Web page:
AFI Executive Director Dr. Alfred Hannig delivers his opening remarks during webinar on Microfinance - Response & Recovery from COVID-19: Regulator and Industry Perspective, 13 July 2020.

Microfinance - Response & Recovery from COVID-19: Regulator and Industry Perspective
Monday, 13 July 2020

Opening Remarks by Dr. Alfred Hannig, Executive Director, AFI

Ladies and gentlemen,

Allow me to express my gratitude by thanking everyone including the lineup of panelists for taking the time regardless of the differences in time zones and circumstances, to speak in today’s session. It is pleasing to note that over 70 participants are attending this virtual event as it attests to the relevance of AFI as a member-driven network. Let me also recognize the presence of Superintendent Dr. Margarita Hernández from Superintendencia de la Economía Popular y Solidaria de Ecuador (SEPS) who has taken time out to participate in this webinar. I also understand that this webinar is held in two sessions, to ensure we meet our members demand from different regions. The AFI Management Unit recognizes and appreciates this effort, as it is an evidence of a fruitful cooperation between AFI members, private sector partners and key stakeholders that is even strengthened at this time of COVID-19 crisis.

Dear colleagues, since the start of the COVID-19 pandemic, evidence is abound on its devastating effect on economies particularly small businesses in our network. Collapse of small businesses, debt distress owing to lockdowns and social distancing restrictions though required have had a far reaching impact. Data from Cambodia Microfinance Association for instance shows that there is more than 2.6 million microfinance borrowers with an average microloan debt per borrower at USD3,804 (more than double its GDP per capita). This scenario is similar in most of our countries. As this pandemic prolongs, many customers – individuals and MSMEs – will continue finding it increasingly difficult to repay their loans.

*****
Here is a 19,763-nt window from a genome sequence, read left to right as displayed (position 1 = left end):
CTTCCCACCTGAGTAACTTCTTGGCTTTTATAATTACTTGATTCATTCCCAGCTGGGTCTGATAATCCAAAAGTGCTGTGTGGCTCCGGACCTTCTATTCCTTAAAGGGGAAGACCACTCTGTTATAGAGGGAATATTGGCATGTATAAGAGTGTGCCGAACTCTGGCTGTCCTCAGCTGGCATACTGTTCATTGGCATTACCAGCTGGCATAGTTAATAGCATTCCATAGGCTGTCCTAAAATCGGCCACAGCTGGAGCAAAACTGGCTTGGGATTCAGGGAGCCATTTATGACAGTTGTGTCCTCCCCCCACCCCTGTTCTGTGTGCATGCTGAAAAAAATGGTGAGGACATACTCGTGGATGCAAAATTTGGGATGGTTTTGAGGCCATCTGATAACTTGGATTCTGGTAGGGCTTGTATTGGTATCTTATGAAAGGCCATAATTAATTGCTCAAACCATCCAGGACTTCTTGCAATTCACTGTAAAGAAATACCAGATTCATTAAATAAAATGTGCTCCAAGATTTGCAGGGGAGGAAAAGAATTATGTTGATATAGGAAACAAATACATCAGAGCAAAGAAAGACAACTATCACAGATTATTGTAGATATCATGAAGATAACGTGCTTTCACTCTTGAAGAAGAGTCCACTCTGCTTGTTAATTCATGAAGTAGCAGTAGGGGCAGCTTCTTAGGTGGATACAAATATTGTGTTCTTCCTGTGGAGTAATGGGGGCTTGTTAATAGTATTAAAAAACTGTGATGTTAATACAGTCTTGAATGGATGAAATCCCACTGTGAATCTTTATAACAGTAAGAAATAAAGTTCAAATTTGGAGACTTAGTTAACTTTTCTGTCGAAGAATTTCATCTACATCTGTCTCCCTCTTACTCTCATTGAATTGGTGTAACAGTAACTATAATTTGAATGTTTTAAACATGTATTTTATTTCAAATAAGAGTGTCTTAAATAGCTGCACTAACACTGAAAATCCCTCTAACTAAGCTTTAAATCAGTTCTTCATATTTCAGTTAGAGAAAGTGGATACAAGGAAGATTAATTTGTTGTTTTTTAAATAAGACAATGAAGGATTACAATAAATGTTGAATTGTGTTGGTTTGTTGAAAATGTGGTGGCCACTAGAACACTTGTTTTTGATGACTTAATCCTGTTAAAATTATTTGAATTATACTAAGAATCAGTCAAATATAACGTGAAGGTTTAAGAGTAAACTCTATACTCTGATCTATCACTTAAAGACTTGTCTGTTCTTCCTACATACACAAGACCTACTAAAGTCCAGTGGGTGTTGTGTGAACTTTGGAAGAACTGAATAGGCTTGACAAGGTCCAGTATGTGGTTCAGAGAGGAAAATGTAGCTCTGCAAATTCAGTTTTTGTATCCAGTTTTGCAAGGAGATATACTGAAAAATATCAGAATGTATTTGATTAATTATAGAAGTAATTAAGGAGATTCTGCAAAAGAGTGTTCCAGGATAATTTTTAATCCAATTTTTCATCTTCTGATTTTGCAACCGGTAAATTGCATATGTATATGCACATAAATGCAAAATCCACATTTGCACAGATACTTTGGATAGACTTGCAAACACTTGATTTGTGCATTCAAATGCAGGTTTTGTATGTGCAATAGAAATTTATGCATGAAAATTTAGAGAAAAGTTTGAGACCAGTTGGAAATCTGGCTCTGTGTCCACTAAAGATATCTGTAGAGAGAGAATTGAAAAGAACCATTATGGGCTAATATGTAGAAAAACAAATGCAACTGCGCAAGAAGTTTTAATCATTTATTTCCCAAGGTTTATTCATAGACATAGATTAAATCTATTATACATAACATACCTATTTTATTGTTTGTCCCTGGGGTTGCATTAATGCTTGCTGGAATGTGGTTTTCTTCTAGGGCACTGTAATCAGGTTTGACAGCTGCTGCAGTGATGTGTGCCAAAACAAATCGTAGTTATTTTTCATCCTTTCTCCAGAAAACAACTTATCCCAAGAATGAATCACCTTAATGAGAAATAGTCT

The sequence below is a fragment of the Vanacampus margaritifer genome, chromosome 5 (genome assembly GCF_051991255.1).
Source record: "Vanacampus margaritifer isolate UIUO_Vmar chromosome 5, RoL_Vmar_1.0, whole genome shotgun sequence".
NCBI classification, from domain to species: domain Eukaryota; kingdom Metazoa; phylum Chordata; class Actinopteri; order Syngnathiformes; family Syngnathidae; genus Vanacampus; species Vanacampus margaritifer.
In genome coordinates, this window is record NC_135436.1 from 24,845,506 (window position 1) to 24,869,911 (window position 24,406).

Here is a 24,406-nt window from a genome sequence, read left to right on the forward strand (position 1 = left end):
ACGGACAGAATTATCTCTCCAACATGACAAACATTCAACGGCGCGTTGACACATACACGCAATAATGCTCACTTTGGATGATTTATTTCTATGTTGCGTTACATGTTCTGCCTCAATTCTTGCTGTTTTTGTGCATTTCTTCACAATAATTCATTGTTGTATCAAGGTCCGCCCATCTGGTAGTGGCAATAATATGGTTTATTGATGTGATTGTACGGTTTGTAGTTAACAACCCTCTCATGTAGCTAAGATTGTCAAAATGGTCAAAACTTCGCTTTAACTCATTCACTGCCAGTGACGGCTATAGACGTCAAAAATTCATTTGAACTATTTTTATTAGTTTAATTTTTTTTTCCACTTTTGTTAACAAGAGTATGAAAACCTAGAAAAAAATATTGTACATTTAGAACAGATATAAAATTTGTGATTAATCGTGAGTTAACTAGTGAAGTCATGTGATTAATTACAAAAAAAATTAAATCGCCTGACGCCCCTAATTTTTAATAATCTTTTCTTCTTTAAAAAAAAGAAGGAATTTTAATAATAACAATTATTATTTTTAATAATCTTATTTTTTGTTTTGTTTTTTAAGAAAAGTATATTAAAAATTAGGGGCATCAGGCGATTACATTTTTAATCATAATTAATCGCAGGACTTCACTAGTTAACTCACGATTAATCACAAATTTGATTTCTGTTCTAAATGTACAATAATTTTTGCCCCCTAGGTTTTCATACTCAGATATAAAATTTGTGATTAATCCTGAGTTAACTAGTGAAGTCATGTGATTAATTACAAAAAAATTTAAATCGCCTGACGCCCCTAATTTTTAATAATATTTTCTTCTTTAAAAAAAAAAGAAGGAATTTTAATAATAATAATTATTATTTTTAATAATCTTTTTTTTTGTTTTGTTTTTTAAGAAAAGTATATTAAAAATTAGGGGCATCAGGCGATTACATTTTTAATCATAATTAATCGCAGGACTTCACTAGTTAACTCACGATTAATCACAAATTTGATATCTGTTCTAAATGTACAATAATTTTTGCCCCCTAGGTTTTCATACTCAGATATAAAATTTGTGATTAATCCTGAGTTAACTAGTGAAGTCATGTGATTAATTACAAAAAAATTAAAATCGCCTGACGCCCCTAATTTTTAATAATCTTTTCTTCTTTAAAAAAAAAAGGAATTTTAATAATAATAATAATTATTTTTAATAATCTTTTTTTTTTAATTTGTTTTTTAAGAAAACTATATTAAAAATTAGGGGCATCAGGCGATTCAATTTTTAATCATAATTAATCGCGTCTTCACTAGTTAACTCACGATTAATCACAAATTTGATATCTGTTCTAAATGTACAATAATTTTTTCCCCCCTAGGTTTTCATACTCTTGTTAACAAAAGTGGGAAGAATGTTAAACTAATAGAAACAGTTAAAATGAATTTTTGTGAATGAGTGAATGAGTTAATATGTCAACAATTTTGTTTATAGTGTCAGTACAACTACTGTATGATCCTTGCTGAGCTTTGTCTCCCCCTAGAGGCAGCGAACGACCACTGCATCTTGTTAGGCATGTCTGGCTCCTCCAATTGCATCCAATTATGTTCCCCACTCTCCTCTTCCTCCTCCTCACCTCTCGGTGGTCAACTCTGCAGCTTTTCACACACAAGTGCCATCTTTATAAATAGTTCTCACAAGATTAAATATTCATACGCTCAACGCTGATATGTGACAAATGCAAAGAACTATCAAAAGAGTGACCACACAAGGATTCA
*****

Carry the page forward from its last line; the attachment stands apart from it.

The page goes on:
The microfinance sector is crucial and impossible for us to neglect on our work to enhance financial inclusion as the segment they address involve women, small or informal businesses, rural and urban poor as well as the forcibly displaced persons (FDPs). Globally there are 140 million microfinance customers and the gross loan portfolio stands at USD 124 billion. From this number, 80% are women borrowers. According to the Microfinance Barometer 2019, the Latin America and Caribbean (LAC) region presents the highest number of MFIs (248 institutions) and the largest credit portfolio (USD48.3 billion). As part of the strategy for inclusive and sustainable financial services, microfinance services are recognised as  key tool for alleviating poverty through social and economic development especially where special emphasis is made on empowering women.

To stimulate economies,  governments all around the world rolled out different stimulus packages during and post-pandemic to mitigate and sustain the macro-economic impact which include a mix of shorter-term stimulus measures as well as longer-term structural policies. The budget for stimulus packages can run as high as 10% (Thailand) and 6% ( Cambodia and the Philippines) of GDP for examples. The situation may be particularly challenging for emerging economies, who are less likely to absorb the fiscal costs and more likely to face binding constraints to borrowing on international market.

Colleagues, noting on the facts and challenges, today, we gather as regulators, implementers and key stakeholders to discuss the impact of COVID-19 on the microfinance sector from the customer, MSMEs, and policy perspective. This webinar was designed to be a technical deliberation among AFI member institutions to support the regulated microfinance sector, to address the challenges and possible policy interventions to minimize impact on its customers – individuals and MSMEs, especially small businesses that are owned by women, ensure sustainability and business continuity of microfinance institutions and support recovery of the sector from a medium to long term perspective. More importantly, we will also explore the role of regulators in engaging with and supporting microfinance institutions during these difficult times.  

We hope by the end of the webinar, we could instil policy responses taking into consideration market needs and optimise the true potential of microfinance sector to be sustainable and mitigate the impact of Covid-19 for its consumers.

On this note, I will leave you to take forward your deliberations and wish you a fruitful discussion. Thank you.

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